# UFL Representation of Differentiation

Hello,

I’m just try to understand the resultant of diff operator. It is a good way to get differentiation with automated way but is it possible to represent the resultant explicitly by UFL representation ?

An example from hyperelasticity:

F = Identity(len(u)) + grad(u)
F = variable(F)
.
.
.


#Free Energy Form:
psi= (mu/2)*((Ic - 3))- mu*ln(J) + (lmbda/2)*(ln(J))**2

#Exact PK Sress:
S_exact = lambda F: mu * F - mu * inv(F).T + lmbda * ln(det(F)) * inv(F).T

#Alternative PK Stress:
S_alter = diff(psi, F)


For simple problems as above, it is simple to take difference between S_exact and S_alter but for complicated energy functions, I cannot be sure about the resultant of diff operator. Is there any way to print the result of S_Alter explicitly as we write S_exact ?

Regards,

You can print the symbolic form of derivatives from diff as follows:

from dolfin import *
from ufl.algorithms.ad import expand_derivatives
u = Constant(1)
u.rename("u","u")
u = variable(u)
f = exp(sin(u**2))
df_du = diff(f,u)
print(expand_derivatives(df_du))


In the above minimal example, it’s easy to interpret and verify the output, but the automatically-generated derivatives of more complicated expressions may not be simplified in the same way as they would be when calculated by hand, which can make them difficult to read.

Hello kamensky,

Thanks for your answer. I tried your simple example, and it works well. However, for complicated one I got thousands of lines which is not meaningful as below:

{ A | A_{i_{229}, i_{230}} = (({ A | A_{i_{221}, i_{222}} = f_21 * (sum_{i_{47}} ({ A | A_{i_{219}, i_{220}} = ([0, 1.0, 0])[i_{47}] * ({ A | A_{i_{217}, i_{218}} = ({ A | A_{i_{38}, i_{215}, i_{216}} = (sum_{i_{39}} ({ A | A_{i_{213}, i_{214}} = ([0, 1.0, 0])[i_{39}] * ({ A | A_{i_{211}, i_{212}} = ({ A | A_{i_{35}, i_{36}, i_{209}, i_{210}} = (sum_{i_{37}} ({ A | A_{i_{207}, i_{208}} = ({ A | A_{i_{203}, i_{204}} = ({ A | A_{i_{12}, i_{13}, i_{133}, i_{134}} = (sum_{i_{14}} ({ A | A_{i_{131}, i_{132}} = ({ A | A_{i_{129}, i_{130}} = ({ A | A_{i_{51}, i_{53}, i_{52}, i_{54}} = I[i_{51}, i_{52}] * I[i_{53}, i_{54}] })[i_{12}, i_{14}, i_{129}, i_{130}] })[i_{131}, i_{132}] * ({ A | A_{i_{42}, i_{43}} = ([
[(({ A | A_{i_{40}, i_{41}} = ([0, 0, 1.0])[i_{40}] * ([0, 0, 1.0])[i_{41}] }) + ({ A | A_{i_{10}, i_{11}} = (I + ({ A | A_{i_8, i_9} = -1 * ({ A | A_{i_{40}, i_{41}} = ([0, 0, 1.0])[i_{40}] * ([0, 0, 1.0])[i_{41}] })[i_8, i_9] }))[i_{10}, i_{11}] * (1 + f_45) }))[1, 1] * (({ A | A_{i_{40}, i_{41}} = ([0, 0, 1.0])[i_{40}] * ([0, 0, 1.0])[i_{41}] }) + ({ A | A_{i_{10}, i_{11}} = (I + ({ A | A_{i_8, i_9} = -1 * ({ A | A_{i_{40}, i_{41}} = ([0, 0, 1.0])[i_{40}] * ([0, 0, 1.0])[i_{41}] })[i_8, i_9] }))[i_{10}, i_{11}] * (1 + f_45) }))[2, 2] + -1 * (({ A | A_{i_{40}, i_{41}} = ([0, 0, 1.0])[i_{40}] * ([0, 0, 1.0])[i_{41}] }) + ........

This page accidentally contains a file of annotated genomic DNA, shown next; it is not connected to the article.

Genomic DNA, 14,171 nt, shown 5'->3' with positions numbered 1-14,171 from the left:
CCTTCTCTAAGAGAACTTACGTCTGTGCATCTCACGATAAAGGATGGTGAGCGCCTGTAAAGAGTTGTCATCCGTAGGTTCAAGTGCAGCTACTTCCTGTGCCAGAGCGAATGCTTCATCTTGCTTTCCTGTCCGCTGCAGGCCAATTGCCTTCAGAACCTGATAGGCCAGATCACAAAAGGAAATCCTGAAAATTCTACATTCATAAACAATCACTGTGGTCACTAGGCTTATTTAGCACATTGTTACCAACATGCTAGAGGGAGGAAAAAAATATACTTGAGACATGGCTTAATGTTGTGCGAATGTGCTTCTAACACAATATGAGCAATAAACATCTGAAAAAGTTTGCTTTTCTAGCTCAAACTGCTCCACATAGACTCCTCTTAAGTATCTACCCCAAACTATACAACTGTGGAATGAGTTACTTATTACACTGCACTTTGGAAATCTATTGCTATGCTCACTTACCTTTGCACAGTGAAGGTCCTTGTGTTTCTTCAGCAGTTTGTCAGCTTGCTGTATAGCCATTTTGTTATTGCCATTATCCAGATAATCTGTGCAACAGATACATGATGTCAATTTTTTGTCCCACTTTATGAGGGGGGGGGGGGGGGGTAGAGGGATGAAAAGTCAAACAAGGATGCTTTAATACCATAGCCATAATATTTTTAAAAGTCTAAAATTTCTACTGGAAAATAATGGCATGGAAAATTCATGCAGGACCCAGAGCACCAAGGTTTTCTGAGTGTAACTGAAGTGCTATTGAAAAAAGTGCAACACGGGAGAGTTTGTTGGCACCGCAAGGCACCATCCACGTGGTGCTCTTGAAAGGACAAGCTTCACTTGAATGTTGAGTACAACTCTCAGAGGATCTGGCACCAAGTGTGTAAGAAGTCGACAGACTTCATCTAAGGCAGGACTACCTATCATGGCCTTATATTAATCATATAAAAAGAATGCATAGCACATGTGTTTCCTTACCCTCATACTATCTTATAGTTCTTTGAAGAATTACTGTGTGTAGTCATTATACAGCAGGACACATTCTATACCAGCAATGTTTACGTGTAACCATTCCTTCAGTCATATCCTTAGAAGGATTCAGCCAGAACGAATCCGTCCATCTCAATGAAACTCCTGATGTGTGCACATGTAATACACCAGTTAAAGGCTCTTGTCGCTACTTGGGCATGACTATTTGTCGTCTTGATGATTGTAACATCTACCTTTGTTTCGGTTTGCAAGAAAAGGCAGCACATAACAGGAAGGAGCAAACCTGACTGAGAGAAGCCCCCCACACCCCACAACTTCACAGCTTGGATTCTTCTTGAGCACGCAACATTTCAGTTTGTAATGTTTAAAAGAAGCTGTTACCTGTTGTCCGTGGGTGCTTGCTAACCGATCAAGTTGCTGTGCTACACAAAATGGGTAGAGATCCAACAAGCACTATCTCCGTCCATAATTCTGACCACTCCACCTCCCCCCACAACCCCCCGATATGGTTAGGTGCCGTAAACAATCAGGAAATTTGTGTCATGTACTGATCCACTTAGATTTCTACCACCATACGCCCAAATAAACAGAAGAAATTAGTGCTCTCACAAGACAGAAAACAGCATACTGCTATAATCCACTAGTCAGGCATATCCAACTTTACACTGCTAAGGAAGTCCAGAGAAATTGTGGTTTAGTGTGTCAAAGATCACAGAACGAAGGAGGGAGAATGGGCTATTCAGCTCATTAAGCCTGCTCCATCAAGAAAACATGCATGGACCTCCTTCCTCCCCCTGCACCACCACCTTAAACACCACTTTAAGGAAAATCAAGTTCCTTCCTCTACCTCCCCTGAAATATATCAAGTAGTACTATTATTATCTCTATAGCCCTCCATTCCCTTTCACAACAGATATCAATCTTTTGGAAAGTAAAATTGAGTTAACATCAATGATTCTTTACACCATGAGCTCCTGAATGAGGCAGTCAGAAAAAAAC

Is there any other method to read it ?

The output is technically meaningful; you can still interpret simpler examples like the following:

from dolfin import *
from ufl.algorithms.ad import expand_derivatives
u = Constant((1,1))
u.rename("u","u")
u = variable(u)
v = Constant((1,1))
v.rename("v","v")
print(expand_derivatives(diff(dot(u,v),u)))


What a human analyst might write is:

\frac{\partial (u_i v_i)}{\partial u_j} = \delta_{ij}v_i = v_j

The output

sum_{i_8} ({ A | A_{i_{10}} = ({ A | A_{i_9} = I[i_8, i_9] })[i_{10}] * v[i_8] })


corresponds roughly to the first equality (where \delta is I). The notation

({ A | A_{x} = y })


can be read "an indexed tensor with free indices x, defined as y". The definition y may itself be defined in terms of more such indexed tensors. In the above example, the free index j is i_10 and the summation index i is i_8.

Of course, anything even slightly more complex becomes very tedious to read. However, the differentiation is already pretty well validated. Thus, it’s likely not worth the effort to try deciphering UFL’s internal representation of derivatives, which is better-suited to automation and code generation than human readability.

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